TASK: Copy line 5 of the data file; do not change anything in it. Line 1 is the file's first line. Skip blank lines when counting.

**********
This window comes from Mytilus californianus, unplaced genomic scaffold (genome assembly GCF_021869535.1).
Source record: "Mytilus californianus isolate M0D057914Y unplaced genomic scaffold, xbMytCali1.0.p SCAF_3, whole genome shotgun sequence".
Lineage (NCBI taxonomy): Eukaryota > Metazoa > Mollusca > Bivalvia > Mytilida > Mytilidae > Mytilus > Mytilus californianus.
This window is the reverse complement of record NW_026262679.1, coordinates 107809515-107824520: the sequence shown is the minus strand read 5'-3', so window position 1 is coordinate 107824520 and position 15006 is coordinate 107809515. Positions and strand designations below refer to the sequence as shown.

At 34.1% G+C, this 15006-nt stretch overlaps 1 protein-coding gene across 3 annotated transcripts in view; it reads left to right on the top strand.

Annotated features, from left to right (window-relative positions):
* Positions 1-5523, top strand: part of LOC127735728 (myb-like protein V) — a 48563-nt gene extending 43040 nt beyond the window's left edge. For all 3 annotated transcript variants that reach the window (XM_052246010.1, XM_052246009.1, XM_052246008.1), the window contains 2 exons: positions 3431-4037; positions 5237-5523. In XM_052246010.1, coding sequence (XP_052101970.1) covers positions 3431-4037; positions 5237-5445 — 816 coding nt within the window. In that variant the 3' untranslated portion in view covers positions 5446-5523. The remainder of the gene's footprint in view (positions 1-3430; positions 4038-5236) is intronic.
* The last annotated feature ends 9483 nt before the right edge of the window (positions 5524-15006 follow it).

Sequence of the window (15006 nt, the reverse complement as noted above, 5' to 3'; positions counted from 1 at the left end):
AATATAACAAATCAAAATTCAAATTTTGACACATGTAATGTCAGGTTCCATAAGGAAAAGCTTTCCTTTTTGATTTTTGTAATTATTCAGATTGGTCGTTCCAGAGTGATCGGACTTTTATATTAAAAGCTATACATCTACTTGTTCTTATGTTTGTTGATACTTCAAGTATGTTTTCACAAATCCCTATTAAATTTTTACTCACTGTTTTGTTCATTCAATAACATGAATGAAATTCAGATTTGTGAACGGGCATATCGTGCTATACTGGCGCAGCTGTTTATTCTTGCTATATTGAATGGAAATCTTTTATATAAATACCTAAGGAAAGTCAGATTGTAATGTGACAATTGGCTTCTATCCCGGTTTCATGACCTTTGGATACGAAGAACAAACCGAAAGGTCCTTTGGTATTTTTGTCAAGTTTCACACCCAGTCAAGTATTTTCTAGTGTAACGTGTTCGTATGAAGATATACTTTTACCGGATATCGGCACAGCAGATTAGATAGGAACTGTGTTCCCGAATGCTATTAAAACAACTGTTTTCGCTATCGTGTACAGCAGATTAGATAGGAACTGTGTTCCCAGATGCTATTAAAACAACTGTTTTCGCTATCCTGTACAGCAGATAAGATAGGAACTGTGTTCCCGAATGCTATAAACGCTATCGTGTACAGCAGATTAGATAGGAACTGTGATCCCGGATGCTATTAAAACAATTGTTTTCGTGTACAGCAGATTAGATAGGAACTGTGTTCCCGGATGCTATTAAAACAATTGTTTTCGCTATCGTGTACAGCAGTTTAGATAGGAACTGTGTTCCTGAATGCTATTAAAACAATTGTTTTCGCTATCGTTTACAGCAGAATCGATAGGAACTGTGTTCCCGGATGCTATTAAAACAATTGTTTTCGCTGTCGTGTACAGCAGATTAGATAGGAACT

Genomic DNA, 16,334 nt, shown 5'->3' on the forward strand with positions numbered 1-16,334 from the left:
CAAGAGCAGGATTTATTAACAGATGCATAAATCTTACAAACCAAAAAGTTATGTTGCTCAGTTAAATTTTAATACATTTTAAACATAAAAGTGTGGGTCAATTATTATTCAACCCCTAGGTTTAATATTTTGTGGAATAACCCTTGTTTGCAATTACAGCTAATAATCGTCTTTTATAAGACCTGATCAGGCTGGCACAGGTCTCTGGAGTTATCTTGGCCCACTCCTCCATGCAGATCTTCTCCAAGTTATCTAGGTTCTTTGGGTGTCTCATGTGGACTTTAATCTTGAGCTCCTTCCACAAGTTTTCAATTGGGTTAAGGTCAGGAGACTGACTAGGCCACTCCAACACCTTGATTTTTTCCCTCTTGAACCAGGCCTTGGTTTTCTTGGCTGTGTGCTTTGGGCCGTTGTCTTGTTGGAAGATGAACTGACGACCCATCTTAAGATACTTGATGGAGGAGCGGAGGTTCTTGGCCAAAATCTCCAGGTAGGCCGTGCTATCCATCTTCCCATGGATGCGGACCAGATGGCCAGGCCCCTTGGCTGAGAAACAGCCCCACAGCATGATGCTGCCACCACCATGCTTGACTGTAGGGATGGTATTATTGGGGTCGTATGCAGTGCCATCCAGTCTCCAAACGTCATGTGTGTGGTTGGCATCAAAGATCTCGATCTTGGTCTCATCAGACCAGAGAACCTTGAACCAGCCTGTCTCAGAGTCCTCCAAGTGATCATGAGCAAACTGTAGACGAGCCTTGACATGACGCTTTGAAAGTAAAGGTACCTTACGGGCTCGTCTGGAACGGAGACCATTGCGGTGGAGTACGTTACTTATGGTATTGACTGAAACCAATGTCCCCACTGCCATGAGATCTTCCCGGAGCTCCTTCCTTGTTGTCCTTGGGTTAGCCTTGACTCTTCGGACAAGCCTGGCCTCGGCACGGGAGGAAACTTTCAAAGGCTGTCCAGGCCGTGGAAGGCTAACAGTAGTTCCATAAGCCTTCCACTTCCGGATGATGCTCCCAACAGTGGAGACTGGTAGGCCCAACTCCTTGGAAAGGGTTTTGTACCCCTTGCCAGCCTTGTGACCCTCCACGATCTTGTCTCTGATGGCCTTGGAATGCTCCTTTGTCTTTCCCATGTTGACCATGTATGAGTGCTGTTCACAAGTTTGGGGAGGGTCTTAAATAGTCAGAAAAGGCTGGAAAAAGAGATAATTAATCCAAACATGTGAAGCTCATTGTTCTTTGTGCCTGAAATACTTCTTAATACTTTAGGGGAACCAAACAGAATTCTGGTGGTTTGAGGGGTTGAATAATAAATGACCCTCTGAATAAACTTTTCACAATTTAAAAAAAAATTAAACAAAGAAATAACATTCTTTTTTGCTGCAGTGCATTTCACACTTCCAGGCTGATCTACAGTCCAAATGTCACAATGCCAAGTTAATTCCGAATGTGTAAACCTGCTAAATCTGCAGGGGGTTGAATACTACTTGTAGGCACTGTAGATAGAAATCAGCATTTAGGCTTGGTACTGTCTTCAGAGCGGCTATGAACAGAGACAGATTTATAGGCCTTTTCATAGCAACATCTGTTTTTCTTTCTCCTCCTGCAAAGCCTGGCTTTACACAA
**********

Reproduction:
At 34.1% G+C, this 15006-nt stretch overlaps 1 protein-coding gene across 3 annotated transcripts in view; it reads left to right on the top strand.